14 reasons relationships that move fast fail (complete guide)

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Why do some relationships last longer than others? What makes them succeed or fail?

A relationship can be fun, exciting, and even life-changing. Unfortunately, some relationships don’t last long enough to see their full potential.

If you want to build a successful relationship, you should take time to get to know each other before jumping into things.

Which can lead you to wonder, is moving too fast a red flag?

Relationships that move too fast often fail fast, but why? Here are 14 good reasons why you should avoid this relationship pitfall.

1) You rush into things without getting to know one another first

It may feel like you’ve known each other forever even though it’s only been a short while, but the truth is there are certain things only time will tell.

It takes time (months or even years) to know someone. We are complicated. We have many different sides to us. We have skeletons lurking in our closets.

When you first start dating you are usually on your best behavior. It’s almost like an interview. You present your best self and keep the less appealing parts hidden.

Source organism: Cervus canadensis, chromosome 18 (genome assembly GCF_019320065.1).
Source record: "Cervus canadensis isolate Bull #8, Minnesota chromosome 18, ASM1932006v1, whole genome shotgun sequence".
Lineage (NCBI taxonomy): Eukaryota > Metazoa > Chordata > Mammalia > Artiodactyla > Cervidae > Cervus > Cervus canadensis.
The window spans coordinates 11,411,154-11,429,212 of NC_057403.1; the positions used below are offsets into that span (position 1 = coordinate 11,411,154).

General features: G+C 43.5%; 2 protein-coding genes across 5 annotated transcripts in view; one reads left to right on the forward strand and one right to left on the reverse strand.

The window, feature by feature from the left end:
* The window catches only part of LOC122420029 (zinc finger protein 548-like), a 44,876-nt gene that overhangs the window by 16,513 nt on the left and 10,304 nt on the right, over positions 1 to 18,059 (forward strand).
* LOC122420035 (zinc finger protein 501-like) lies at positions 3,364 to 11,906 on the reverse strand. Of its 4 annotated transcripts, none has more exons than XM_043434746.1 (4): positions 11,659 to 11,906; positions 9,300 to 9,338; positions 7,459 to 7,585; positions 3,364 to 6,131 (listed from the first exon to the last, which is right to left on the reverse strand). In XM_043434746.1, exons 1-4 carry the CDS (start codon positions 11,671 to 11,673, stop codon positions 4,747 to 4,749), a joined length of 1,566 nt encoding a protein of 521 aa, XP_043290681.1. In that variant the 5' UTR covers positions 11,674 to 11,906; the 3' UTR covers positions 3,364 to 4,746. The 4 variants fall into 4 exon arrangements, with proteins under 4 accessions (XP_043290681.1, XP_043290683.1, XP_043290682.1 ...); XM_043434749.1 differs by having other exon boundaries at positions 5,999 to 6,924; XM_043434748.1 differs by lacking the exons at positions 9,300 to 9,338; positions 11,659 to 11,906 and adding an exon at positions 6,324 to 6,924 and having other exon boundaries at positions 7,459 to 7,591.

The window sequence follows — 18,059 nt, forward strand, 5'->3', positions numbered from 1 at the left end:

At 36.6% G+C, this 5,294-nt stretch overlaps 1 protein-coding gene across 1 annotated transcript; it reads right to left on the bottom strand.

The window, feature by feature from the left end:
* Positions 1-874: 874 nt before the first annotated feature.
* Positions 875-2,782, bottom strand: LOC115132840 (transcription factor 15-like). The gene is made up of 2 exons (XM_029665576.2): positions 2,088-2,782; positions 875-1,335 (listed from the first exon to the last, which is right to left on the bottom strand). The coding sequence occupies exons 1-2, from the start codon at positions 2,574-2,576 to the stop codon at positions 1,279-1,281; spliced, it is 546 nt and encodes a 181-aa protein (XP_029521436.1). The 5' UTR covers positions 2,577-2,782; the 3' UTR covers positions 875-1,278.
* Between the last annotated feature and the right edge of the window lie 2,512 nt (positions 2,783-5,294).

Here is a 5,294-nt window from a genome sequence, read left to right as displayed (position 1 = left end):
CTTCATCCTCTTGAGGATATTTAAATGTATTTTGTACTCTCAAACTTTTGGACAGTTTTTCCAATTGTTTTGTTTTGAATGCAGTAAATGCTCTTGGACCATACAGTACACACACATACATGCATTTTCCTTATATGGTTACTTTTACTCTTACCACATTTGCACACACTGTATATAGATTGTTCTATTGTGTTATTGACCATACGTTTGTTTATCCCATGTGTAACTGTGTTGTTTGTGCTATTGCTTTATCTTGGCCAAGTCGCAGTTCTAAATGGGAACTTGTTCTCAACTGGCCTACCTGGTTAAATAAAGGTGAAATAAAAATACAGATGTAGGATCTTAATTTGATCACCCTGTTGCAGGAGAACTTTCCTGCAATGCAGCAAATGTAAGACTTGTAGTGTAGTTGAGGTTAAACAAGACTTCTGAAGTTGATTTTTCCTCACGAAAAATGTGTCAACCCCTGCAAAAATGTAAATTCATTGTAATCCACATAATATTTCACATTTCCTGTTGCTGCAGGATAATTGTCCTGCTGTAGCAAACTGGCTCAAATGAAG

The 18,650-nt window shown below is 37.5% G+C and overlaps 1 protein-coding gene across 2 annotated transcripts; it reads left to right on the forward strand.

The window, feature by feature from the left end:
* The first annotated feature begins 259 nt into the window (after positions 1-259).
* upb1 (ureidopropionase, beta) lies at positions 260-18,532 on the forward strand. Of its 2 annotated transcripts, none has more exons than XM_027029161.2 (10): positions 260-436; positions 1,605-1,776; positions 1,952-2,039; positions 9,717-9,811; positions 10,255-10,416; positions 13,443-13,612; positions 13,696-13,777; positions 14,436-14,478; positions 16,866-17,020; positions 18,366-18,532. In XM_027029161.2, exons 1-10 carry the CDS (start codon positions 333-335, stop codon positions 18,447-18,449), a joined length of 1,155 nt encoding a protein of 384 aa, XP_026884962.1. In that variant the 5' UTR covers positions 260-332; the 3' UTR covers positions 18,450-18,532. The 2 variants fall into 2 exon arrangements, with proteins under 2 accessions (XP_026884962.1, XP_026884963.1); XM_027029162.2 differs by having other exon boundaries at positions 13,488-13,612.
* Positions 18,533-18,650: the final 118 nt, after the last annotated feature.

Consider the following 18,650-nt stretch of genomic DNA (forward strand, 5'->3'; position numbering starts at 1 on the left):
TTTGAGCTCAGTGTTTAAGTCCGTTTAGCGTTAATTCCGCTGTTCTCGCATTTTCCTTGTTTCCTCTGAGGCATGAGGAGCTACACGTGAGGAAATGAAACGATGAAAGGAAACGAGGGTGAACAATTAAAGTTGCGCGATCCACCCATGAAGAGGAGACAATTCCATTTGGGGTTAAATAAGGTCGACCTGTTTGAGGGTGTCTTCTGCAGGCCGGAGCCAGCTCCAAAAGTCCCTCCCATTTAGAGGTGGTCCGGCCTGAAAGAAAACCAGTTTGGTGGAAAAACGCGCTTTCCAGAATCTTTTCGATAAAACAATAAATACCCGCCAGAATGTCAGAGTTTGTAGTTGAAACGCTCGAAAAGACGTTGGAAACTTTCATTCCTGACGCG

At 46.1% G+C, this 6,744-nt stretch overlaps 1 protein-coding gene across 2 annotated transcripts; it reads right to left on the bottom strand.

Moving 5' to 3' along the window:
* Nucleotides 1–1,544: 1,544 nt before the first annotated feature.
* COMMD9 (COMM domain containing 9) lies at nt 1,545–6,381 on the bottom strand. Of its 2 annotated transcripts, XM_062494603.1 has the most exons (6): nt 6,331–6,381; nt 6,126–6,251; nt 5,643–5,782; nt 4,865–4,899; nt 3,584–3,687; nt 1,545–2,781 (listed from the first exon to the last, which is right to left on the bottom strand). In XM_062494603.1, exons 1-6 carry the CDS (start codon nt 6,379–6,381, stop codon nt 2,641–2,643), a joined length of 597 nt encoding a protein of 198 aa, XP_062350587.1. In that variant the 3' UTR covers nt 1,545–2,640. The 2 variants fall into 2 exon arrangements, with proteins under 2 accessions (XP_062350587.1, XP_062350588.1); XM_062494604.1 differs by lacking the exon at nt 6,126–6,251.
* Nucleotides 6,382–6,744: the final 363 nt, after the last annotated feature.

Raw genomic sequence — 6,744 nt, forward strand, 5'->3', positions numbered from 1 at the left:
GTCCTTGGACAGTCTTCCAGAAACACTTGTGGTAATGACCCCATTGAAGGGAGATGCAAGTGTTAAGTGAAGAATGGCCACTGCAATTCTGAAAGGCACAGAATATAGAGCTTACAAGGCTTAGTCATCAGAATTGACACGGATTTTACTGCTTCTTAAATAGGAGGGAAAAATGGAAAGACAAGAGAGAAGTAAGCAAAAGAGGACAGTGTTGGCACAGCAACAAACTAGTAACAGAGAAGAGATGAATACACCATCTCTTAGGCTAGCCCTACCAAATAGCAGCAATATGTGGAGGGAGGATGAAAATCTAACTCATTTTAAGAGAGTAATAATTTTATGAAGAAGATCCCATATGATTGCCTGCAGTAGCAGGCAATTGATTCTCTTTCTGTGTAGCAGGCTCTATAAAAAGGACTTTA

It’s not that you are intentionally being deceitful. But nobody leads with their flaws when they’re trying to attract a partner.

We learn these little quirks about each other as time goes on.

One of the consequences of moving too fast in a relationship is that you get very attached before you have had time to truly get to know the other person in a more well-rounded way.

Similarly, jumping into bed together straight away can also intensify bonding in a relationship.

You end up accelerating the attachment before knowing whether it’s a good idea. Then often it’s too late. You’re already “hooked”, whether you should be or not.

Getting very attached only to discover later down the line that some of your relationship deal breakers are not being met makes it much harder to walk away.

2) You mistake lust for love

Many relationships that move too fast fail because it was a chemical thing. Blame Mother Nature, but meeting a new beau can quite literally be intoxicating.

Sex is a huge human driver. We are hardwired to want to reproduce, and your body is doing plenty behind the scenes to support this.

During those early lusty days, extra dopamine —known as the happy hormone— is released by your brain.

These chemical changes happening all add to the euphoric high that is hard to beat. You likely feel giddier and energized. You can’t sleep and you lose your appetite.

Whilst it feels like love, this drugged-up boost will fade eventually.

If it was what was carrying you through, then you’re left with a crash and burn relationship.

Often it’s only when this stage starts to calm down that you can really see if your connection is built on deeper foundations.